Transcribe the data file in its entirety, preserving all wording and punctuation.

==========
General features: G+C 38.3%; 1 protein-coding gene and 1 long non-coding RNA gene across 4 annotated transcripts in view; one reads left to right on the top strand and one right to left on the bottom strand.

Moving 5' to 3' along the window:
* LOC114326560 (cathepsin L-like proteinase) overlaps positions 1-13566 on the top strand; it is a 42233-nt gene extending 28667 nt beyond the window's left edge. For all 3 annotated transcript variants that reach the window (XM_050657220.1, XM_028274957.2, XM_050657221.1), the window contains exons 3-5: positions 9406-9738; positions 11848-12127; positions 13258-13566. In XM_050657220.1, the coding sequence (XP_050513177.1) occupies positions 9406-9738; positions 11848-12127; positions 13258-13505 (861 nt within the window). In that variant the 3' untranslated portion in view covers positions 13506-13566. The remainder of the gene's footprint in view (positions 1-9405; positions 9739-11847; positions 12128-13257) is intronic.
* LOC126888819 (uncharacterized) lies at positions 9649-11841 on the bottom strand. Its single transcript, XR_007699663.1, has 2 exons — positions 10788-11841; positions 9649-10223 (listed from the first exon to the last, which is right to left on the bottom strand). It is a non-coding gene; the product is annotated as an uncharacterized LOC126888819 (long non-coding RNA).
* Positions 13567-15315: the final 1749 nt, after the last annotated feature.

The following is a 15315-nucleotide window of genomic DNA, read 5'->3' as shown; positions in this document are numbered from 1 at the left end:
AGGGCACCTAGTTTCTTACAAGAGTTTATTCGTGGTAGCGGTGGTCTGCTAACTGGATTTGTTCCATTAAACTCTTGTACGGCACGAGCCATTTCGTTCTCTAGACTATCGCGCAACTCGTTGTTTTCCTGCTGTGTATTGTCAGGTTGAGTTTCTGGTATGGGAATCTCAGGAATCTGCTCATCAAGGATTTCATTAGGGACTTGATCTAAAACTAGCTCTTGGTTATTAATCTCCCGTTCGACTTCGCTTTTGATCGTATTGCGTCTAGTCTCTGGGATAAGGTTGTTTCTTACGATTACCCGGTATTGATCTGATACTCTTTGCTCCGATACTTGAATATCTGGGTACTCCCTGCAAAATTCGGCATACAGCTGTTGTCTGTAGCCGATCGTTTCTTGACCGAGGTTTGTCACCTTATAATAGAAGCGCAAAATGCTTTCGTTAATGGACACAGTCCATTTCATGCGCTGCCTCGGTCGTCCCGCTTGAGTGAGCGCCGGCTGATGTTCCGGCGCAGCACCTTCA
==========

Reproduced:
General features: G+C 38.3%; 1 protein-coding gene and 1 long non-coding RNA gene across 4 annotated transcripts in view; one reads left to right on the top strand and one right to left on the bottom strand.

Moving 5' to 3' along the window:
* LOC114326560 (cathepsin L-like proteinase) overlaps positions 1-13566 on the top strand; it is a 42233-nt gene extending 28667 nt beyond the window's left edge. For all 3 annotated transcript variants that reach the window (XM_050657220.1, XM_028274957.2, XM_050657221.1), the window contains exons 3-5: positions 9406-9738; positions 11848-12127; positions 13258-13566. In XM_050657220.1, the coding sequence (XP_050513177.1) occupies positions 9406-9738; positions 11848-12127; positions 13258-13505 (861 nt within the window). In that variant the 3' untranslated portion in view covers positions 13506-13566. The remainder of the gene's footprint in view (positions 1-9405; positions 9739-11847; positions 12128-13257) is intronic.
* LOC126888819 (uncharacterized) lies at positions 9649-11841 on the bottom strand. Its single transcript, XR_007699663.1, has 2 exons — positions 10788-11841; positions 9649-10223 (listed from the first exon to the last, which is right to left on the bottom strand). It is a non-coding gene; the product is annotated as an uncharacterized LOC126888819 (long non-coding RNA).
* Positions 13567-15315: the final 1749 nt, after the last annotated feature.

The following is a 15315-nucleotide window of genomic DNA, read 5'->3' as shown; positions in this document are numbered from 1 at the left end:
AGGGCACCTAGTTTCTTACAAGAGTTTATTCGTGGTAGCGGTGGTCTGCTAACTGGATTTGTTCCATTAAACTCTTGTACGGCACGAGCCATTTCGTTCTCTAGACTATCGCGCAACTCGTTGTTTTCCTGCTGTGTATTGTCAGGTTGAGTTTCTGGTATGGGAATCTCAGGAATCTGCTCATCAAGGATTTCATTAGGGACTTGATCTAAAACTAGCTCTTGGTTATTAATCTCCCGTTCGACTTCGCTTTTGATCGTATTGCGTCTAGTCTCTGGGATAAGGTTGTTTCTTACGATTACCCGGTATTGATCTGATACTCTTTGCTCCGATACTTGAATATCTGGGTACTCCCTGCAAAATTCGGCATACAGCTGTTGTCTGTAGCCGATCGTTTCTTGACCGAGGTTTGTCACCTTATAATAGAAGCGCAAAATGCTTTCGTTAATGGACACAGTCCATTTCATGCGCTGCCTCGGTCGTCCCGCTTGAGTGAGCGCCGGCTGATGTTCCGGCGCAGCACCTTCA